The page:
All of the Benefits of Using Vitamin C in Your Skincare Routine
The ingredient can treat a number of concerns including dark spots and fine lines.
Vitamin C serums are one third of the holy trinity of skincare products for a reason: they work. Along with sunscreen and retinol, any dermatologist will be quick to tell you that vitamin C is essential in every basic skincare routine.
So, what makes vitamin C so great? The antioxidant treats a number of common skincare concerns including dark spots, fine lines, wrinkles, and uneven skin texture. While vitamin C is extremely effective, you'll only see results if you're using it correctly. And just like any other skincare ingredient, it comes with some dos and dont's.
Because knowledge is power, we turned to board-certified dermatologists Dr. Michelle Henry and Dr. Lily Talakoub to break down the skincare benefits of vitamin C, along with how to properly incorporate it into your routine.
What Is Vitamin C?
Vitamin C is a powerful antioxidant that neutralizes free radicals, which can lead to premature signs of aging like wrinkles and fine lines. In other words: Antioxidants help keep skin healthy by preventing or reducing damage to skin cells by reactive molecules, aka free radicals. "The antioxidant activity of vitamin C protects against UV-induced damage caused by free radicals, which will prevent accelerated aging and skin cancer," explains Dr. Henry. It also boosts firmness by regulating collagen production.
The antioxidant can be used to treat dark spots and hyperpigmentation. Dr. Henry says that vitamin C can have lightening effects because it interferes with the enzymes used in melanin production.
How Can You Add Vitamin C to Your Routine?
First off, there's multiple forms of vitamin C. Ascorbate and ascorbic acid are naturally occurring forms of the antioxidants, and sodium ascorbyl phosphate is a synthetic, stable, water-soluble form of vitamin C that's produced to use in skincare products.
When shopping for a vitamin C skincare product keep the following in mind: L-Ascorbic Acid is the most beneficial and effective of all forms. However, if acne is also one of your skincare concerns, Dr. Henry says that there's some research that shows sodium ascorbyl phosphate can be effective at treating breakouts when used in one percent and five percent concentrations when incorporated into skincare routines that also include acne-fighting ingredients like benzoyl peroxide.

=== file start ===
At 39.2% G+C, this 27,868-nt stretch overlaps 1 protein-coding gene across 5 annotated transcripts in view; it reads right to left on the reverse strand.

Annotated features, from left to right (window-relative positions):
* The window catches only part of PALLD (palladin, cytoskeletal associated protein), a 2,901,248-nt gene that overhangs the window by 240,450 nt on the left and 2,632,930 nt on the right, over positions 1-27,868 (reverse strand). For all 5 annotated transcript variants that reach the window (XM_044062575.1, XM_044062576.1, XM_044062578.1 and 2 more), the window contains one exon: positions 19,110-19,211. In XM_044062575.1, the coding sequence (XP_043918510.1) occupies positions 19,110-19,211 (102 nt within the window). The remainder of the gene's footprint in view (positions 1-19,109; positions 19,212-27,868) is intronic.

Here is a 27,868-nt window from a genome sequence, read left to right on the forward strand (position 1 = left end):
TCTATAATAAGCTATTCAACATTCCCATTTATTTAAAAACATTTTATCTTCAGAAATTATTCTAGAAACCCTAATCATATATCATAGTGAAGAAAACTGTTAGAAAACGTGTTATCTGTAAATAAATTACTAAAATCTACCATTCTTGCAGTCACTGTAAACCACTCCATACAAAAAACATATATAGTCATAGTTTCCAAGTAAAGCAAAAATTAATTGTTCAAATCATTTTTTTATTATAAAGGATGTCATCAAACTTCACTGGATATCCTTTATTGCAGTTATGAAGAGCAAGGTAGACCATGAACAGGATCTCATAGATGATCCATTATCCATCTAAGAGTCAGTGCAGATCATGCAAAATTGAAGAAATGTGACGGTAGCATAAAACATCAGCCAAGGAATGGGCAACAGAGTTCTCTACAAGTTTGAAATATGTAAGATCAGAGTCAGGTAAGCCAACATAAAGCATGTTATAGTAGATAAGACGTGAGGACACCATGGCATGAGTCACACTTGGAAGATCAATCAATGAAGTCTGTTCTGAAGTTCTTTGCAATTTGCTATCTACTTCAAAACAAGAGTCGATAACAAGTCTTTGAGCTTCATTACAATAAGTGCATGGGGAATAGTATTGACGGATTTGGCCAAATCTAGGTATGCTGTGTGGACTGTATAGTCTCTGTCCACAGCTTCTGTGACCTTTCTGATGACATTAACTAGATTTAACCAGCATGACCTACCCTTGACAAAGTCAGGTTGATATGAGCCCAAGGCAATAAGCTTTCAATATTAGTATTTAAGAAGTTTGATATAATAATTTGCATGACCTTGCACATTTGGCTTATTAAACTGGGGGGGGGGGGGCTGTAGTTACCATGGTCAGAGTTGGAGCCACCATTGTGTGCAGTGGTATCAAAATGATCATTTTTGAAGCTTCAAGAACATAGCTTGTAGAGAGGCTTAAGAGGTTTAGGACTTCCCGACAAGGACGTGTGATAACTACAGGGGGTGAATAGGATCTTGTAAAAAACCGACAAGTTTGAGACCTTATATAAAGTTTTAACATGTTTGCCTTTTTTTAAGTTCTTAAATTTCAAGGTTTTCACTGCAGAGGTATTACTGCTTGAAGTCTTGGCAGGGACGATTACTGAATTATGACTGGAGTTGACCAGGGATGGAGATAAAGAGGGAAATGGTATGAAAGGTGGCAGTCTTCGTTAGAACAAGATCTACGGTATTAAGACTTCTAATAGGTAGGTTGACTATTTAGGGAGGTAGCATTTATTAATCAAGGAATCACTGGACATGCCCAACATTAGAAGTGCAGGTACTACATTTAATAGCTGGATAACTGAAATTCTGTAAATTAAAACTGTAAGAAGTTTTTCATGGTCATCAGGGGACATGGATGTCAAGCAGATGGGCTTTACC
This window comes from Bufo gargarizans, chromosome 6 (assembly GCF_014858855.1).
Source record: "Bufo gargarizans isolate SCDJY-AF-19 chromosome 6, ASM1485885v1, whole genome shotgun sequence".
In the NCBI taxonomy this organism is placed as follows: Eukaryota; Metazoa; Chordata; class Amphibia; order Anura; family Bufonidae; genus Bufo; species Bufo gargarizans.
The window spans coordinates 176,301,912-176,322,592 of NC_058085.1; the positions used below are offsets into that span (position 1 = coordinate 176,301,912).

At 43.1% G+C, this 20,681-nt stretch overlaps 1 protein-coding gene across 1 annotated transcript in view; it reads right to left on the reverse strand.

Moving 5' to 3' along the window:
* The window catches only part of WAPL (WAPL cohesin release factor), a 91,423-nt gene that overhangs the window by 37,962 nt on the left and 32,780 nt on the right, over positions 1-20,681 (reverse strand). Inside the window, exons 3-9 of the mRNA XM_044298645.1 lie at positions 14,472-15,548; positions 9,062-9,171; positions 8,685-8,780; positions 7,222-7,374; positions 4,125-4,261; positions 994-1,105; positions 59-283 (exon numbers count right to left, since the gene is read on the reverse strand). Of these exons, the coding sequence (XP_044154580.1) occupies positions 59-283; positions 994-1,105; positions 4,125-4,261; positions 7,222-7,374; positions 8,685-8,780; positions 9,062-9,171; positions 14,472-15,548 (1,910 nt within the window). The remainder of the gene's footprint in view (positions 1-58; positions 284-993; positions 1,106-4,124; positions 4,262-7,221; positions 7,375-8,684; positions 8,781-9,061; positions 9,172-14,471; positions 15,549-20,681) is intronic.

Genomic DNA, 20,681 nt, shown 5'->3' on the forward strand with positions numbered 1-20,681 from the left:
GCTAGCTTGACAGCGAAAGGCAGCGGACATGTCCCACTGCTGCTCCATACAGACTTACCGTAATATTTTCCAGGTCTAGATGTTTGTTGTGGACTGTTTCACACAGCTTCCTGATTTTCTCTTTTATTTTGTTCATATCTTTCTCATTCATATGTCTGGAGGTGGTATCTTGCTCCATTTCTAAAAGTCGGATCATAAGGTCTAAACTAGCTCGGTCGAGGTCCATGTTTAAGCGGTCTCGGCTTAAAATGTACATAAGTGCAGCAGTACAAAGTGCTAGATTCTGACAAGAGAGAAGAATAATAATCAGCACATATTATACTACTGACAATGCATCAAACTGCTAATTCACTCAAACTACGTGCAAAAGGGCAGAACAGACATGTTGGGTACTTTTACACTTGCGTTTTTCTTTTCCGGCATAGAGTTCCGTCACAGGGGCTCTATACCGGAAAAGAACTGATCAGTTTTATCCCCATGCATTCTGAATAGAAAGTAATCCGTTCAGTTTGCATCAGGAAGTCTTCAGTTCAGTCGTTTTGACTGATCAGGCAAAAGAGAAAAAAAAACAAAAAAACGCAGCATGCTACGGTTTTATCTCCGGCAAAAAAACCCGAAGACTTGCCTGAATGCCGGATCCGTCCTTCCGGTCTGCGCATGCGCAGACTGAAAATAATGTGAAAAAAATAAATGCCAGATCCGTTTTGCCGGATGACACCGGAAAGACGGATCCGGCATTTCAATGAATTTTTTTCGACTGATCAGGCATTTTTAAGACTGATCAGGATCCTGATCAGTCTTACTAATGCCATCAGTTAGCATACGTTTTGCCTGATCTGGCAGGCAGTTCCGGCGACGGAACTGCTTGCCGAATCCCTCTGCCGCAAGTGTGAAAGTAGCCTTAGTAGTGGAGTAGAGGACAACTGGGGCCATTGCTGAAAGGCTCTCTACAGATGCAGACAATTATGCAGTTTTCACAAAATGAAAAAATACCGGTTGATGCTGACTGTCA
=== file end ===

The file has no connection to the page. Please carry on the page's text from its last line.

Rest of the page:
If you're looking for a vitamin C product that will deeply penetrate the skin, pick one with oil-soluble tetrahexyldecyl ascorbate, a derivative of L-ascorbic acid.
Generally, serums are the most common and popular vitamin C product category, but the ingredient is also found in moisturizers. Dr. Henry says that you can use vitamin C products twice a day, but recommends including one in your morning routine so that you can use retinol at night. (More on that later.)
Dr. Talakoub, on the other hand, likes mixing a few drops of a vitamin C serum into moisturizer for an antioxidant boost. "I like the serum versions which are bound in oil because they are the most stable forms of vitamin C," she says.
VIDEO: Which Anti-Aging Serums to Buy for Your Skin Concerns
What Are the Side Effects of Using Vitamin C?
Unless you have a specific allergy, vitamin C is an ingredient that's safe for all skin types to use. However, there's some ingredients you shouldn't mix with the antioxidant. Using vitamin C and retinol together can cause irritation and deactivate the ingredients, which makes them ineffective. The same goes for exfoliating AHA and BHA acids.
"Retinoids, Retinols, and AHA and BHA acids should not be mixed with vitamin C as their efficacy may be reduced as they function optimally in environments of very different pH levels," says Dr. Henry. That's why she recommends using vitamin C in the morning, and reserving your acids or retinol for nighttime use.
One final note: While vitamin C is highly-lauded, it's notorious for its bad smell. Both dermatologists say that the infamous "stale hot dog water" smell could be caused by the product's combination of ingredients or the vitamin C in it has gone bad. So, make sure you check the expiration date before slathering that serum on your face.